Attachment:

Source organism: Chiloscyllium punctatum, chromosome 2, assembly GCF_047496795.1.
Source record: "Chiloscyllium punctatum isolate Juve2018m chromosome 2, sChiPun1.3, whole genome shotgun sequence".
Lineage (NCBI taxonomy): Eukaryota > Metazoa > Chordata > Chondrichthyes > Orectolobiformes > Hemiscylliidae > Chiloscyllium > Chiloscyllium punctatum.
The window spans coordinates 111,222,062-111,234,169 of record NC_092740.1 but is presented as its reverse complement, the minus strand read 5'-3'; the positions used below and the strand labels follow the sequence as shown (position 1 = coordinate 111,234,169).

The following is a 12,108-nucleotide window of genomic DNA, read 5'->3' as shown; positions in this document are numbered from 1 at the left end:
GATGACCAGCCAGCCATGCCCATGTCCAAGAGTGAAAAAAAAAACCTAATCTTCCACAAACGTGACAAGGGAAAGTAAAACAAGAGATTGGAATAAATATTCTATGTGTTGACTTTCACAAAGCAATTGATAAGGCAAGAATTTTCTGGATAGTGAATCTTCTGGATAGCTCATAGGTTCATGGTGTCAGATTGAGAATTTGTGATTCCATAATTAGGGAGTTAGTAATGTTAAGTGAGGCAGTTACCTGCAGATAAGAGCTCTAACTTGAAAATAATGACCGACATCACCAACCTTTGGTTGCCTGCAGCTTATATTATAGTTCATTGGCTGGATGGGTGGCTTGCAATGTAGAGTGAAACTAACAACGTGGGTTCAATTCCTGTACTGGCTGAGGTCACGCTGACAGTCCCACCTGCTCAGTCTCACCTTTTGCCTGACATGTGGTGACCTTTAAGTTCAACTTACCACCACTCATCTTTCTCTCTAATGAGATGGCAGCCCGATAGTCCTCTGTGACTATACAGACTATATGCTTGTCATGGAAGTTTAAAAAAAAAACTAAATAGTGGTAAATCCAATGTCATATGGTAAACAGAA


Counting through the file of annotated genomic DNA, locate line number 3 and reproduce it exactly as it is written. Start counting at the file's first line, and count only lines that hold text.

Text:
Lineage (NCBI taxonomy): Eukaryota > Metazoa > Chordata > Chondrichthyes > Orectolobiformes > Hemiscylliidae > Chiloscyllium > Chiloscyllium punctatum.